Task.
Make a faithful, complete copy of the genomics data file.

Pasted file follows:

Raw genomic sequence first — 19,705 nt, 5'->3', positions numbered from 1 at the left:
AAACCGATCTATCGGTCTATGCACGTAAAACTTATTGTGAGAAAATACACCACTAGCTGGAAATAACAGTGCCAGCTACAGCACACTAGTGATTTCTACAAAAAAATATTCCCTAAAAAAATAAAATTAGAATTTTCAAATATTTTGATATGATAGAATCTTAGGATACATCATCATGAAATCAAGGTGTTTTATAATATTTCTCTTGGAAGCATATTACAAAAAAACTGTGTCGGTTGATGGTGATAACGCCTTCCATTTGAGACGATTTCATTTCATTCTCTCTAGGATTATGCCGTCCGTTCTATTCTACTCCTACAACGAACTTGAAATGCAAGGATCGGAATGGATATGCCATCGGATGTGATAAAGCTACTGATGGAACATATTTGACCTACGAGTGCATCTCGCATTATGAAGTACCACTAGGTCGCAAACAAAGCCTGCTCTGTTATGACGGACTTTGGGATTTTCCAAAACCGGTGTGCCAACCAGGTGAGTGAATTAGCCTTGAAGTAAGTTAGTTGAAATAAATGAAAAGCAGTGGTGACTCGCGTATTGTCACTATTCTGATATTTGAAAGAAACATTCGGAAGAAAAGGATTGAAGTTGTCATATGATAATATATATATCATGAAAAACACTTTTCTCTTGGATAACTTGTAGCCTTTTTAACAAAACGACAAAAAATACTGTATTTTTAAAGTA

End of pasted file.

Raw genomic sequence first — 19,705 nt, 5'->3', positions numbered from 1 at the left:
AAACCGATCTATCGGTCTATGCACGTAAAACTTATTGTGAGAAAATACACCACTAGCTGGAAATAACAGTGCCAGCTACAGCACACTAGTGATTTCTACAAAAAAATATTCCCTAAAAAAATAAAATTAGAATTTTCAAATATTTTGATATGATAGAATCTTAGGATACATCATCATGAAATCAAGGTGTTTTATAATATTTCTCTTGGAAGCATATTACAAAAAAACTGTGTCGGTTGATGGTGATAACGCCTTCCATTTGAGACGATTTCATTTCATTCTCTCTAGGATTATGCCGTCCGTTCTATTCTACTCCTACAACGAACTTGAAATGCAAGGATCGGAATGGATATGCCATCGGATGTGATAAAGCTACTGATGGAACATATTTGACCTACGAGTGCATCTCGCATTATGAAGTACCACTAGGTCGCAAACAAAGCCTGCTCTGTTATGACGGACTTTGGGATTTTCCAAAACCGGTGTGCCAACCAGGTGAGTGAATTAGCCTTGAAGTAAGTTAGTTGAAATAAATGAAAAGCAGTGGTGACTCGCGTATTGTCACTATTCTGATATTTGAAAGAAACATTCGGAAGAAAAGGATTGAAGTTGTCATATGATAATATATATATCATGAAAAACACTTTTCTCTTGGATAACTTGTAGCCTTTTTAACAAAACGACAAAAAATACTGTATTTTTAAAGTA